AskMen interview: Ryan Holiday — “Do you want to hear about how the sausage gets made from the person putting mouse faeces in the sausage?”, May 2013
An AskMen Q&A with 25-year-old media manipulator, Ryan Holiday. This is one of the most enlightening interviews I’ve ever conducted. If you’re in marketing, the media, or even if you’re just a daily user of the internet, Ryan’s book, Trust Me, I’m Lying, is essential reading. Excerpt (from the interview) below.
Over the last five years, while the rest of us were surfing the blogosphere daily for the latest piece of clickbait, Holiday was busy using the system against itself, spreading misinformation for paying clients such as American Apparel and Tucker Max.
Central to the 25-year-old’s tactics was what he calls ‘trading up the chain’: seeding a story on a local blog desperate for the clicks and watching it get picked up by larger and larger news organisations. He’d abusively desecrate billboards that he paid for in order to create a boycott against Tucker Max’s 2009 film, I Hope They Serve Beer in Hell, and falsely leak copyright-infringing photo shoots for American Apparel. In both cases, his schemes were wildly successful.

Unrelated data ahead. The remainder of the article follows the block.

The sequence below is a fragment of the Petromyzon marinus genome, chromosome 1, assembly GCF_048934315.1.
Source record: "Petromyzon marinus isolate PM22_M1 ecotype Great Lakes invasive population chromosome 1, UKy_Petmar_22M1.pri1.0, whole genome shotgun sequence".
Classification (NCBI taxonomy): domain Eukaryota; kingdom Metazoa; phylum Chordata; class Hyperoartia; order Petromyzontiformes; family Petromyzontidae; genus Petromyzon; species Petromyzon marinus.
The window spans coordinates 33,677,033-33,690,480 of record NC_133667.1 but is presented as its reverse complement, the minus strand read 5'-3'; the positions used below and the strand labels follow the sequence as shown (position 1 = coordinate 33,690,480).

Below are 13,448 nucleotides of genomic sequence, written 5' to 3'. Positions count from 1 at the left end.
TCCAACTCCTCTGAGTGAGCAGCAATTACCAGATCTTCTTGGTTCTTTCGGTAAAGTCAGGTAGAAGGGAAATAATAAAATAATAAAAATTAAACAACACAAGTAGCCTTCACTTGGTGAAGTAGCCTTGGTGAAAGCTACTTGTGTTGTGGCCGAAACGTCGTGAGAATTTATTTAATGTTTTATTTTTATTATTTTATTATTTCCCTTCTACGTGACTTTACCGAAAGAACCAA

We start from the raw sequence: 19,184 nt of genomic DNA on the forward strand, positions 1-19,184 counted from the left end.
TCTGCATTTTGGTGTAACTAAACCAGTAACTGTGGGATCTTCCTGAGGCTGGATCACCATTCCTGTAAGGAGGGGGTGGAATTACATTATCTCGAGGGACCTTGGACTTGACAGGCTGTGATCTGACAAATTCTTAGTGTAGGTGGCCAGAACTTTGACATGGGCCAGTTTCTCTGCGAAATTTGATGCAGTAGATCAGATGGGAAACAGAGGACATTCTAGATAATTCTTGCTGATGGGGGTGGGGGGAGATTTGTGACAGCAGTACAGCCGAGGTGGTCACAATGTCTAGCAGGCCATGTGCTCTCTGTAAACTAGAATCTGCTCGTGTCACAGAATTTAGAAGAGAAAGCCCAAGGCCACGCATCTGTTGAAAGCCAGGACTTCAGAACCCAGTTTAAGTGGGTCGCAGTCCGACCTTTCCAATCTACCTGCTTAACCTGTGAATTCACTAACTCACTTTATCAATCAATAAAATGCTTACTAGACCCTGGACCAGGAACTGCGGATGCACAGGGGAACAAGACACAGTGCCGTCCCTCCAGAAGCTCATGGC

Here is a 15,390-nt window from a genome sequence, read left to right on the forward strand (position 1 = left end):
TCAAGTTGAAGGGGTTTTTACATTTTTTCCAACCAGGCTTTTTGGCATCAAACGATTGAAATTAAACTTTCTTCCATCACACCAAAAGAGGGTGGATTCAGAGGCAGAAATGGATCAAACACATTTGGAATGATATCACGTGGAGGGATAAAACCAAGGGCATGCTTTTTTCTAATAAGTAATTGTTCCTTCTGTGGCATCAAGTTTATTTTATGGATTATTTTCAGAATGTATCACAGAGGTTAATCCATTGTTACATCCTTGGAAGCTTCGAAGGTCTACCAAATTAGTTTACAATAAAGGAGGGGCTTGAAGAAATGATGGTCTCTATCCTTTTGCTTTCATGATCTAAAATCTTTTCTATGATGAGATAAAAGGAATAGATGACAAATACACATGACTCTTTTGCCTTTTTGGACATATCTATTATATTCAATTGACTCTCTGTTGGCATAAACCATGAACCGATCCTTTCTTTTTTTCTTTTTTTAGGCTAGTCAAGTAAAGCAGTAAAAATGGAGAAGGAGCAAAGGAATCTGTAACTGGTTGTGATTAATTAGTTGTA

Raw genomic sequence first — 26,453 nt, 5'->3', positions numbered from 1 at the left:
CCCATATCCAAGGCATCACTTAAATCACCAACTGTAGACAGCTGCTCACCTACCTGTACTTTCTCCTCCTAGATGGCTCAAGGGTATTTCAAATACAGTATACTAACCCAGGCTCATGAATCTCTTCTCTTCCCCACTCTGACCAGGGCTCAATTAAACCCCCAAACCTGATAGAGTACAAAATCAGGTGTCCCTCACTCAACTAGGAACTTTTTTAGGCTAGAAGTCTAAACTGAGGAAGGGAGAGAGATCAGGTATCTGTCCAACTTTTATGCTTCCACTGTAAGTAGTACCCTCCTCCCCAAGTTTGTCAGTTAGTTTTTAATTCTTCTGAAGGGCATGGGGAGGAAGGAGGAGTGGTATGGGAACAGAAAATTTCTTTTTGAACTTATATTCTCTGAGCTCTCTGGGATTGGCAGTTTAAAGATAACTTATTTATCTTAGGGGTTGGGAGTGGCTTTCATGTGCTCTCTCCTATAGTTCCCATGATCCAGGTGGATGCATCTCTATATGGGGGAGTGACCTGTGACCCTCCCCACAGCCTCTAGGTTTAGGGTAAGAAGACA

These misadventures and more are outlined in Holiday’s book, Trust Me, I’m Lying: Confessions of a Media Manipulator, in which he blows open what many people suspected — or at least sensed: that online news is rigged against worthwhile information making its way into the hands of users. But Holiday also reveals how the system — or ‘feeding the monster’, as he likes to call it — was soon used against him and his clients. And the self-doubt started when his handiwork popped up in some of America’s biggest and most well-respected newspapers.
AskMen caught up with Holiday during a research mission in Rome and asked how his book has been received, what exactly can be done about the parlous state of web-based news media, and when exactly he knew he could no longer feed the monster.